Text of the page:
September 28, 2013

Snitching among slaves

Professor Andrea Dennis has posted this exploration of the role of Black informants during slavery: A Snitch in Time: An Historical Sketch of Black Informing During Slavery. It's her second piece on informants--the first one addressed juvenile snitching in the war on drugs. Here's the abstract:

This article sketches the socio-legal creation, use, and regulation of informants in the Black community during slavery and the Black community's response at that time. Despite potentially creating benefits such as crime control and sentence reduction, some Blacks today are convinced that cooperation with government investigations and prosecutions should be avoided. One factor contributing to this perspective is America's reliance on Black informants to police and socially control Blacks during slavery, the Civil Rights Movement, and the Wars on Drugs, Crime and Gangs. Notwithstanding this historical justification for non-cooperation, only a few informant law and policy scholars have examined closely the Black community's relationship with informing. Furthermore, even among this small group of works, noticeably absent are historical explorations of Black America's experience with informing during slavery. Drawn using a variety of primary and secondary historical and legal sources, this article develops a snapshot of the past revealing many similarities between the Black experience with informing both while enslaved and in contemporary times. Consideration of these resemblances during present debate on the topic may help to facilitate nuanced conversation as to whether and how the modern Black community and government should approach using informants in current times.

This is an important piece of history. As Dennis points out, there has been an underappreciated trajectory from slave informants to the FBI snitches planted in civil rights organizations, to the "Stop Snitching" movement in urban neighborhoods. For a helpful articulation of the relationship between that trajectory and hip hop's glorification of "stop snitching," see Professor Mark Lamont Hill's piece "A Breakdown of the Stop Snitching Movement."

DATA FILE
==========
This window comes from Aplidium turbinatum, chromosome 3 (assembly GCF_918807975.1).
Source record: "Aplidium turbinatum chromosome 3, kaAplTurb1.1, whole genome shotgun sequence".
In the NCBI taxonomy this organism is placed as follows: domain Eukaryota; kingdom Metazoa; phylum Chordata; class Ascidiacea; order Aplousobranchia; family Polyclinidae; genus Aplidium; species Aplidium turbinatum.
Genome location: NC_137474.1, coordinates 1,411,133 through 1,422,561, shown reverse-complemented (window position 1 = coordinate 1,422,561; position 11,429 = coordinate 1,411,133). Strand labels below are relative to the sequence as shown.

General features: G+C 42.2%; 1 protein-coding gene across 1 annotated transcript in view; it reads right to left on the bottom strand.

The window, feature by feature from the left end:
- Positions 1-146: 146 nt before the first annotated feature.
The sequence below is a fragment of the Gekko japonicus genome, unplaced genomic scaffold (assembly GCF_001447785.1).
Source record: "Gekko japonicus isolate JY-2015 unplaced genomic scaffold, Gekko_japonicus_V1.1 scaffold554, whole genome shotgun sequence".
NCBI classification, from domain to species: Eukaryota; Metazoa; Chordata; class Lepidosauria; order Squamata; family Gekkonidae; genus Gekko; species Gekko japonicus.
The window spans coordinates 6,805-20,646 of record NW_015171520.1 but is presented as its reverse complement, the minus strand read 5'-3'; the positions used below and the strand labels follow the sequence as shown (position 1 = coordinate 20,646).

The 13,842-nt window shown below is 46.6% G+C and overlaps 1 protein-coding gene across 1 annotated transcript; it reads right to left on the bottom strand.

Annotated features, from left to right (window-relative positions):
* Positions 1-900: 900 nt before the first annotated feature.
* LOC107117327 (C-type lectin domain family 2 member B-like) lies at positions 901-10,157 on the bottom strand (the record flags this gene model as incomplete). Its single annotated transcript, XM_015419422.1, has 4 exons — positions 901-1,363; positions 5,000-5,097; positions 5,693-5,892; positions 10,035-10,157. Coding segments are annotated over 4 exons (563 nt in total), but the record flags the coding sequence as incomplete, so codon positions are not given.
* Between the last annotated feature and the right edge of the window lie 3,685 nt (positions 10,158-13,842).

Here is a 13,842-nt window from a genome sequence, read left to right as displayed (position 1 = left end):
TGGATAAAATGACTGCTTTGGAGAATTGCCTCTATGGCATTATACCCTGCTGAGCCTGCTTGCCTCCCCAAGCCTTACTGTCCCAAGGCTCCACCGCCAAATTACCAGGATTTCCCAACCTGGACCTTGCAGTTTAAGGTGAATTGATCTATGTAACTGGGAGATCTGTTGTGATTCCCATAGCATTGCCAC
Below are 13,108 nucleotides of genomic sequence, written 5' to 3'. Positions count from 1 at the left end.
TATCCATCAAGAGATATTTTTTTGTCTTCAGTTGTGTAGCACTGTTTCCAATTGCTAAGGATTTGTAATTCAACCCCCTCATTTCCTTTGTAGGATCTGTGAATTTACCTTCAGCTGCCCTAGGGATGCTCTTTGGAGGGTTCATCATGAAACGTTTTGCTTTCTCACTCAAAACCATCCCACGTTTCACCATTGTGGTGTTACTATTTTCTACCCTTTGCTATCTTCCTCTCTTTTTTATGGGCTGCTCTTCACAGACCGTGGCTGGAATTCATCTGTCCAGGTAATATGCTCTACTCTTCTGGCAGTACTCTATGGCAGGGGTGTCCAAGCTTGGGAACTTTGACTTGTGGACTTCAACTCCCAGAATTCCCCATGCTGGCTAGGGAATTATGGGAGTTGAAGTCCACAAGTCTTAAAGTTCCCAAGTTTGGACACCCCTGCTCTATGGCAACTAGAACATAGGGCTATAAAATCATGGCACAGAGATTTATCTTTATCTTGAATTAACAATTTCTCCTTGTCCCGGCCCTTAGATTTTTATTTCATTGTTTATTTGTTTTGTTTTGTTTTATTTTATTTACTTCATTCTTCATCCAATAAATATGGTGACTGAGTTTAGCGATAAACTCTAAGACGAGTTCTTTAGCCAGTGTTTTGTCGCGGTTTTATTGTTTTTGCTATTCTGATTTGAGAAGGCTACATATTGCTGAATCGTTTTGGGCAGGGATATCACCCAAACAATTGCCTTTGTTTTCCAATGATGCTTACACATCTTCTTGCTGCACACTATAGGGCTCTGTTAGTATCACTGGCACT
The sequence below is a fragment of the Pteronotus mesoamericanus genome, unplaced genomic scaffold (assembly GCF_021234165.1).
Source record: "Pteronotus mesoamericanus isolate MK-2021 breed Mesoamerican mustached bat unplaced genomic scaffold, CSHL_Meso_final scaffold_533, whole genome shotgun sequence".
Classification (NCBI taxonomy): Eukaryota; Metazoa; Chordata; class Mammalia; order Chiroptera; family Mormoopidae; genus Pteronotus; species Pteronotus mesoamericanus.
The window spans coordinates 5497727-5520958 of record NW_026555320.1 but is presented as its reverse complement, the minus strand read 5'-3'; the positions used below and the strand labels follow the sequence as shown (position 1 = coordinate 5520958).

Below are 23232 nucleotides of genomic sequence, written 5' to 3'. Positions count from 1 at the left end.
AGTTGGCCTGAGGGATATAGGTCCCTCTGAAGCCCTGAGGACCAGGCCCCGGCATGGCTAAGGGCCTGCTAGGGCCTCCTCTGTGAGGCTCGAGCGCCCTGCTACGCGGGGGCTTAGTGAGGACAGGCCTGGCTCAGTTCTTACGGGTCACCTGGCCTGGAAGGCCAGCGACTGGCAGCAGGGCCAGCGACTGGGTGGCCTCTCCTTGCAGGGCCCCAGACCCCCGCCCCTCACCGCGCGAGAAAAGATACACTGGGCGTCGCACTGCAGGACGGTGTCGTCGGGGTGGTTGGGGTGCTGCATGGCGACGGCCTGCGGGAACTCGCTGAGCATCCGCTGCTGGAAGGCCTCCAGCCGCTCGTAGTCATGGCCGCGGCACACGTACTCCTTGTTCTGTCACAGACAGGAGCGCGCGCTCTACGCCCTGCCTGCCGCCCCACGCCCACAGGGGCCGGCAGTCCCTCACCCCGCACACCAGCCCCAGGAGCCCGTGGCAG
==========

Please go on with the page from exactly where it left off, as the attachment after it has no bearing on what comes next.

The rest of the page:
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February 22, 2012

Professor Bret Asbury on "stop snitching"

The Oregon Law Review has published an article by Professor Bret Asbury entitled "Anti-Snitching Norms and Community Loyalty," 89 Or. L. Rev. 1257 (2011). Here's the abstract:

In recent years a troubling trend has emerged within a number of poor, black communities. Termed "Stop Snitching," it has manifested itself in the form community members' refusing to cooperate with police investigations of community crimes. The result of this widespread refusal to cooperate has been a reduced number of crimes solved within these communities; without cooperating witnesses, it has proven exceedingly difficult for police to make criminal cases.

Reactions to Stop Snitching have taken two predominant forms, both of which are mistaken. The first, most often attributed to law enforcement officers, is contempt. To them, community members who do not assist in criminal investigations are violating the ethical obligation all citizens have to aid in the arrest and prosecution of criminal actors. The second reaction to Stop Snitching, most often coming from citizens largely isolated from poor, black communities, is confusion. Assuming the police to be allies of the citizenry, they wonder why anyone would even entertain the notion of refusing to help the police solve community crimes.

This Article suggests a different understanding of Stop Snitching, arguing that poor, black community members' refusal to cooperate with police investigations should be viewed as neither ethically condemnable nor inexplicable, but rather as a natural extension of the innate human aspiration to be loyal. It does so by situating Stop Snitching within the existing literature on loyalty and asserting that the refusal to cooperate with police represents a privileging of community loyalty over loyalty to the state. Throughout the various strata of contemporary society, such privileging of the familiar over the remote is common, and Stop Snitching is neither puzzling nor reprehensible when viewed as a manifestation of this manner of prioritization.

Once Stop Snitching is understood as a reflection of the weak loyalty bonds that exist between police officers and the poor, black communities they serve, it becomes clear that it can only be curtailed and ultimately eliminated through police efforts aimed at strengthening these bonds. This Article closes with a discussion of the steps police should take in order to succeed in this regard.

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January 19, 2011

'Stop Snitching' in the UK

Since we have a guest from the UK, this story seemed particularly timely. A 'stop snitching' pamphlet was distributed in a largely black London housing project after a murder. The event has triggered a debate very similar to the debate in the U.S. over police-community relations. From the BBC story: Peckham murder 'snitch' leaflet: what has changed?: